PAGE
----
Why are some people more likely to commit crime than others? Answers to this question, which is at the heart of criminology, can be grouped into two broad views. On the one hand, dispositional perspectives argue that stable factors within the individual, such as lack of self-control, lie at the roots of criminal conduct. Sociogenic perspectives, on the other hand, put the locus of study outside the individual and point towards factors such as rough neighborhoods, parental unemployment, and deviant peers, as the main causes of crime. In spite of ample empirical support for both views, there has been relatively little constructive engagement with each other.
The ERC funded CRIMETIME project (ERC Consolidator Grant 772911) aims to address this gap in the current knowledge base by outlining and testing a new perspective on criminal behavior that integrates both views. This perspective is premised on the idea that short-term mindsets encourage crime and specifies how both individual dispositions and sociogenic variables can encourage such mindsets. We test this theory using a combination of longitudinal research and behavioral field experiments.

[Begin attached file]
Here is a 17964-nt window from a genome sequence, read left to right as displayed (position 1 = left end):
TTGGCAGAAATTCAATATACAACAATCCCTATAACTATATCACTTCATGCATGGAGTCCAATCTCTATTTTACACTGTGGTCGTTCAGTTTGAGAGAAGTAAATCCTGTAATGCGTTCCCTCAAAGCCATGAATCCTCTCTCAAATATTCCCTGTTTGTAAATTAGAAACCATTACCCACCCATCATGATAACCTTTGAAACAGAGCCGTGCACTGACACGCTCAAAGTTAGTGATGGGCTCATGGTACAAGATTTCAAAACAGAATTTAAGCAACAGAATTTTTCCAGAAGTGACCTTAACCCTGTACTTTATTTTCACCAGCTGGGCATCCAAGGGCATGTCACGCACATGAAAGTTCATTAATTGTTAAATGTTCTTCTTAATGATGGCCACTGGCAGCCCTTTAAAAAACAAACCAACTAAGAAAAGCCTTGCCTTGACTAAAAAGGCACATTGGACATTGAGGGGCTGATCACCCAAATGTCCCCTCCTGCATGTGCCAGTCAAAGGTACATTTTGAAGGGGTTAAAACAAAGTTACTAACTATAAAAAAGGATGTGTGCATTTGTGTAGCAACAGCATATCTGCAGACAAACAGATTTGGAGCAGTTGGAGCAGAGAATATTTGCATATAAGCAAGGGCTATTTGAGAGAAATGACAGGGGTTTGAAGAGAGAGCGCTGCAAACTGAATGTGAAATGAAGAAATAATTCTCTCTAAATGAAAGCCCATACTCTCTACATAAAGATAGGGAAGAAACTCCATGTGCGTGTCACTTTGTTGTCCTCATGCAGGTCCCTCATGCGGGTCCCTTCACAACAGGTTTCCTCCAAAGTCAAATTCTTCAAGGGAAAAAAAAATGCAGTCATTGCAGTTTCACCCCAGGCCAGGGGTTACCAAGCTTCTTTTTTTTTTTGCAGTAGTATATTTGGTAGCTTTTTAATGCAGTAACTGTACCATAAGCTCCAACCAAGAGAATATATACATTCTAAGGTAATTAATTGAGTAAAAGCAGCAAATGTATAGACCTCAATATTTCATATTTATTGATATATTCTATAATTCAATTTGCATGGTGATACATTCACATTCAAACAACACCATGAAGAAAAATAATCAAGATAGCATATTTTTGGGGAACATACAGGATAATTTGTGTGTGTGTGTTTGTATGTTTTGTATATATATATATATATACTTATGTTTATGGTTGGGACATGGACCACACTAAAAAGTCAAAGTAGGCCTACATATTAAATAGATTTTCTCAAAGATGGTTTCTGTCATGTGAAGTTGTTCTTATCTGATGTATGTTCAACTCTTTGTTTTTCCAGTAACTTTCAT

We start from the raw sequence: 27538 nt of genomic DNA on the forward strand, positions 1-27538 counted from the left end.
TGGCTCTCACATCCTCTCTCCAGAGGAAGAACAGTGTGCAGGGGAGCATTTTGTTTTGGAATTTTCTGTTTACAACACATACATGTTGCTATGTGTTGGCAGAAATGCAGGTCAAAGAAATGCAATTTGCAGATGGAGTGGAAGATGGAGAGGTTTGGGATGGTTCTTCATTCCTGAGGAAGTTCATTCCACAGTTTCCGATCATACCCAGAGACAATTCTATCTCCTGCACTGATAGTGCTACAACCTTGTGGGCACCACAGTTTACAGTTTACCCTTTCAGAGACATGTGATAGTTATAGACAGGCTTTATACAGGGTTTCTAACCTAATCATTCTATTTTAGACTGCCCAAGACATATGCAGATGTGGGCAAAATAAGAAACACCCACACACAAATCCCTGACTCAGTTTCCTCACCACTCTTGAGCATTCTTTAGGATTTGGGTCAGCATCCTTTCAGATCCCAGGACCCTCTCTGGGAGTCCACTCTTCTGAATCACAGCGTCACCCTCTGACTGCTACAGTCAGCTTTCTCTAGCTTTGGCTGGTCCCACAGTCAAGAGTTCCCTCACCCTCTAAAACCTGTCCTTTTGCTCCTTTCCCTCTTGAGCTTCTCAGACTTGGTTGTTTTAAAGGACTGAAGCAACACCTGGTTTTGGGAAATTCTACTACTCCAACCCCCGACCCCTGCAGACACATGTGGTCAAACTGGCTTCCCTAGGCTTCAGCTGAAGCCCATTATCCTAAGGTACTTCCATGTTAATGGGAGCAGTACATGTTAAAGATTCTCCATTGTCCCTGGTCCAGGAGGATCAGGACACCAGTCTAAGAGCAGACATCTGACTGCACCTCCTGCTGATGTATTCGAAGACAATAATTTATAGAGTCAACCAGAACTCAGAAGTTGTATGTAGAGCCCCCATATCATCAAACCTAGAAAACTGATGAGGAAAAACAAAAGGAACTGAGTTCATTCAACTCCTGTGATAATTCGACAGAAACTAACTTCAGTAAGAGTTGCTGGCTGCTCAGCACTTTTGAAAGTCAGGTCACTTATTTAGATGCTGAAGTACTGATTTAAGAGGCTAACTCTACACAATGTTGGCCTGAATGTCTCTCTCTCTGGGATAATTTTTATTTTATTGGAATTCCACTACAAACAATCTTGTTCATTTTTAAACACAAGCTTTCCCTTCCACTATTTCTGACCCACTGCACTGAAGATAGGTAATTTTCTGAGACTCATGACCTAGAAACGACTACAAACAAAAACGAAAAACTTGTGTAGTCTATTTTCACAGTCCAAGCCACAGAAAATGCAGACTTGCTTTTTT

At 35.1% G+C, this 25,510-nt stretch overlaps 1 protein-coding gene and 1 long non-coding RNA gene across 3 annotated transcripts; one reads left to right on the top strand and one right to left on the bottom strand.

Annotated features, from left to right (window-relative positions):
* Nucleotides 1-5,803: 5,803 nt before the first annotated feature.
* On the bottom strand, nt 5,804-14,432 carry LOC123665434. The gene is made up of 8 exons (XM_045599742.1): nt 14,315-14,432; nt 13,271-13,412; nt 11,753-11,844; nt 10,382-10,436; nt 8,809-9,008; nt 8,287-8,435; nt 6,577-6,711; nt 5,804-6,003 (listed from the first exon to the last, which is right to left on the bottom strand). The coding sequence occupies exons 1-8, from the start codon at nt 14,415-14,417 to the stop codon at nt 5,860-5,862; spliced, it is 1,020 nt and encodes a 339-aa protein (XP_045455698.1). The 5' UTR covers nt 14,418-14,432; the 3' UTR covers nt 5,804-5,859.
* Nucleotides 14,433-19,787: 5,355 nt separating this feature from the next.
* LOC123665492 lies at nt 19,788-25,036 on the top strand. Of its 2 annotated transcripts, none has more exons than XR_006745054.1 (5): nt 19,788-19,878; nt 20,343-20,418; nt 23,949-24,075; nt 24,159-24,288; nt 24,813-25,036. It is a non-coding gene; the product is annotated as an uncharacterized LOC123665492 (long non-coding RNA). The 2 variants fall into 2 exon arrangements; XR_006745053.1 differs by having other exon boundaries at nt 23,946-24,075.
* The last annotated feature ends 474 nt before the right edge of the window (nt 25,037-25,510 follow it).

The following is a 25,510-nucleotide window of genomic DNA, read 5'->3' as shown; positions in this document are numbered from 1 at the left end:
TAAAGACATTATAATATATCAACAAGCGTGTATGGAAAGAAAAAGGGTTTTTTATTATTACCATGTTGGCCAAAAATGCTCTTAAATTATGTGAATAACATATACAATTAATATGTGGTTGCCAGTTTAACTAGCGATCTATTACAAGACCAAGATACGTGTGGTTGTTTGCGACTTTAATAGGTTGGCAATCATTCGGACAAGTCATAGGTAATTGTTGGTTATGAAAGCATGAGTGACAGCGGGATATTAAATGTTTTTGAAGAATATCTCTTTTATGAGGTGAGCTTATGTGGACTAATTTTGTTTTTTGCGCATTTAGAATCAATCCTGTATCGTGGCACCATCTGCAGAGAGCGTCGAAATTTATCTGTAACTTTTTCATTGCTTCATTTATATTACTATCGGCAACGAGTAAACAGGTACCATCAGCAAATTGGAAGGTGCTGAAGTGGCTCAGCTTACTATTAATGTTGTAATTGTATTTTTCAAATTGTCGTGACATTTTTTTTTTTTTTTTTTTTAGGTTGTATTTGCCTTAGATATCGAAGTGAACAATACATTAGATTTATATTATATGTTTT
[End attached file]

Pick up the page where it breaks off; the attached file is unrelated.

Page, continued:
Besides aiming to mend the current theoretical disconnect in criminology and providing the foundation for an integrative paradigm, the research program goes a step further by using the paradigm as the basis for a behavioral intervention to reduce crime. Virtual reality technology in combination with a smartphone application are used to instill a future-oriented mindset in offenders. The objective is not only to improve our understanding of delinquency but also to provide a template for a scalable and evidence-based intervention to reduce it.